The Magic Bullet

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The Magic Bullet

Sadie, Noah Mark Ezekiel Agbulos, The Hong Kong Polytechnic University

Colonel Arman is a variant with a special gift. But when this power betrays his body, it is up to his teenage daughter to save him before her own demons destroy her.  


The Magic Bullet 

Sadie, Noah Mark Ezekiel Agbulos


With great effort, Nalon Arman sat up and leaned against the hospital bed’s headboard. Even this simple task was getting increasingly difficult as sharp stabbing pains pierced his back with every move. His current state was an especially humbling experience for a proud man such as Colonel Arman, who was not only a senior military officer but also a variant – a person born with the ability to channel energy from their body into objects around them. Some said it was magic. The scientists called it transposition. The doctors said it was killing him. 

With dark irony, a rare cancer found only in variants had infected part of his nervous system and was now threatening to spread to the rest of him. But despite the alarmingly fast deterioration that panicked him at first, Nalon had become more accepting of his body’s betrayal. At this stage, there were more important things to attend to than this mortal coil.  

From the corner of his eye, Nalon caught the movement of someone lurking behind the doorway to his flower-filled room. Despite a bone-dry throat, he managed to call out, “Marcie, is that you?” 

After a brief pause to fix her expression, a seventeen-year-old girl emerged from the hospital corridor with one hand fidgeting in the pocket of her lab coat. Her maroon hair was tied back as tightly as the smile she wore. 

“Hey, Abba, how are you feeling?” Marcia asked, trying her best to look her father in the eye.   

“It could be better,” Nalon admitted in a weak voice, “but you’re finally here, so that’s all that matters.”  

He smiled as his daughter sat down on the bed and enquired, “So, how’s work? I see you’ve been busy.” 

“It’s good, Abba…That’s actually —” Marcia paused to steady her emotions, “why I’m here. I wanted to ask you something.” 

“Of course, dear, anything.”  

“Abba, I heard the news. I heard that the tumour is not going away…that it’s metastasized.” His daughter took a moment to steady her voice before continuing, “and that you’re going to sign the hospice letter.” 

Nalon wanted desperately to protect his daughter but was a man who refused to ever lie, even now.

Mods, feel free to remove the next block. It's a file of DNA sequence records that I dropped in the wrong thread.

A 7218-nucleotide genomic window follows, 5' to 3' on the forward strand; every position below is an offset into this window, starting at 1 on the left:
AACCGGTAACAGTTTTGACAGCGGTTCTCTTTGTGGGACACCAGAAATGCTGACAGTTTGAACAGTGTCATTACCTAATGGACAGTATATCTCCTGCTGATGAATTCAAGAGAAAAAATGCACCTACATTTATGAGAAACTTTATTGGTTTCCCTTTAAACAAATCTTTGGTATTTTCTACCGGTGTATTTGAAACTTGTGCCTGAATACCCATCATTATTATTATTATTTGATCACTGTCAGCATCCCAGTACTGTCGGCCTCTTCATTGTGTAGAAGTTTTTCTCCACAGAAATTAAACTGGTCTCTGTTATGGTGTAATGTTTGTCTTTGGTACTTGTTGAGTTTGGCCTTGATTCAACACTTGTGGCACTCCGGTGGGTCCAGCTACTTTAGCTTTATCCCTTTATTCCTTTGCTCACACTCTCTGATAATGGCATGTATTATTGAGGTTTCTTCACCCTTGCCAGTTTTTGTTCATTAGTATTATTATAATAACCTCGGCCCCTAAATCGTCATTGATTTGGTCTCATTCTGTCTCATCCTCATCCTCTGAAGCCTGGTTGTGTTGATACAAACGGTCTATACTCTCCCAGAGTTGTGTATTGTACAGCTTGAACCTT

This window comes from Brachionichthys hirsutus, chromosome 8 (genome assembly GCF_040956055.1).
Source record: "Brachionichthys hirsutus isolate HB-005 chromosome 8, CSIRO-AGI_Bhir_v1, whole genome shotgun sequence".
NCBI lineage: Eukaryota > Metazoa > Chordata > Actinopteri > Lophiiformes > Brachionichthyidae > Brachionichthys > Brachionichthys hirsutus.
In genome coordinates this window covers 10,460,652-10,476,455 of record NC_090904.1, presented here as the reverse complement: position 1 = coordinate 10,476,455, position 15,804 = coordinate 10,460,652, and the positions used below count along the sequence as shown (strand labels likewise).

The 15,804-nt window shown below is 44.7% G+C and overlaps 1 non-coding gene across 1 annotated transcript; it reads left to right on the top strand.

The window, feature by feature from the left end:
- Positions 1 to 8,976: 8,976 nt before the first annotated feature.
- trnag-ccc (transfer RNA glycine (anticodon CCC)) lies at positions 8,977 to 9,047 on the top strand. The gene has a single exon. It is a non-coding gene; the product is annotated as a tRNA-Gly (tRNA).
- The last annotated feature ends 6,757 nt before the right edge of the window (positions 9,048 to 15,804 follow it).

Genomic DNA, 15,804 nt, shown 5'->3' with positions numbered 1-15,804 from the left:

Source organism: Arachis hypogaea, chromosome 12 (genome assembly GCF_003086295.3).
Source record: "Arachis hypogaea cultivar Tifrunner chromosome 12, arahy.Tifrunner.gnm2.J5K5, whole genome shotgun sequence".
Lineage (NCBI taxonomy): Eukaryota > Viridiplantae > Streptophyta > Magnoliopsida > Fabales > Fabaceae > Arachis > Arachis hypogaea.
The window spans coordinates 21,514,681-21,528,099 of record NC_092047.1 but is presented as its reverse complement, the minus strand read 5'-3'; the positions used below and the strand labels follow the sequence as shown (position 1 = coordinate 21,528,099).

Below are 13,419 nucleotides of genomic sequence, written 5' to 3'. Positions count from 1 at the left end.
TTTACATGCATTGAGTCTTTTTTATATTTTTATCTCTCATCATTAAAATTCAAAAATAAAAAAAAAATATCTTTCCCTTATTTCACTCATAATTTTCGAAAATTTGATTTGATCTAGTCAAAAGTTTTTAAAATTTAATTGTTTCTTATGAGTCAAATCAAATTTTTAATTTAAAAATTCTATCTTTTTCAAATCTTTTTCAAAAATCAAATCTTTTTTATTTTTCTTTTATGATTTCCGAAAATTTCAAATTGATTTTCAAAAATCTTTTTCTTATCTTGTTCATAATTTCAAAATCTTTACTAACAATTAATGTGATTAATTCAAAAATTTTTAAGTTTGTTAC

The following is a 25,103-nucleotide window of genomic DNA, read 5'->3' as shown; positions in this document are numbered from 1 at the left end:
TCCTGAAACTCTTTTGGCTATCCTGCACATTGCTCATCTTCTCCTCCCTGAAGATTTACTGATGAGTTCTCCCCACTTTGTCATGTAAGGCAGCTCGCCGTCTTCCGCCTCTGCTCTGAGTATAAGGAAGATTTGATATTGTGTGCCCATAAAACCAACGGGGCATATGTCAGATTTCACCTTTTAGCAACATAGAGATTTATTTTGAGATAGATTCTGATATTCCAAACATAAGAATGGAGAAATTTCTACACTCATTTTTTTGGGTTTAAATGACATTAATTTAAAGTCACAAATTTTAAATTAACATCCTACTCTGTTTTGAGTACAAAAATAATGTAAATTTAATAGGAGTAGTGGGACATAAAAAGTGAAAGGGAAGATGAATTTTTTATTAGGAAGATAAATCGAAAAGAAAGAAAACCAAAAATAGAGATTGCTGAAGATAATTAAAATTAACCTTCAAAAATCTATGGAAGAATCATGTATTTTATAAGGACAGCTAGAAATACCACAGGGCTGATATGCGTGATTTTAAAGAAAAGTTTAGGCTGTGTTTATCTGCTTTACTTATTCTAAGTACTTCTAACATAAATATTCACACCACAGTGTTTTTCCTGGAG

“I’m not getting better, dear. Normal medicines don’t work well on people like us.” 

“I have something that might help,” Marcia said as she produced three glass tubes from her pocket and laid them out between them.

She removed the stopper from the first one, labelled water, and inserted a finger while she narrated her little demonstration: “Notice there is no reaction until I channel my energy.”

She then narrowed her eyes and did just that. The water went blurry with activity as the current she created split the hydrogen and oxygen of the water into gas. 

Marcia explained, “It’s theorized that a variant tumour constantly produces a similar voltage because the damaged cells lose control of their normal functions. We can control our ability to transpose energy, but the tumour cannot – the damaged cells are constantly switched on. And this lack of control is key to the cancer you have spreading in variants.”

His daughter then continued the demonstration with another tube, which contained a fluorescent green cell culture: “Different parts of a cell, like proteins, are attracted to electric charges. The voltage produced by the tumour, or my finger, pulls in cells which are made up of millions of these charge-loving proteins.”  

She narrowed her eyes again, and the green fluorescence solution instantly clumped into a glowing ball around her finger as she noted, “This causes the cells to clump around the tumour making it easier for the cancer to row.”

Marcia then shook the last bottle, which glowed a fluorescent blue. She opened it and produced from her pocket a scalpel that glinted in the light. A bead of blood trickled down her pinkie as she made an incision and continued, “These last cells are a type of bacteria I’ve been working with. I’ve found they can inhibit our transposition ability.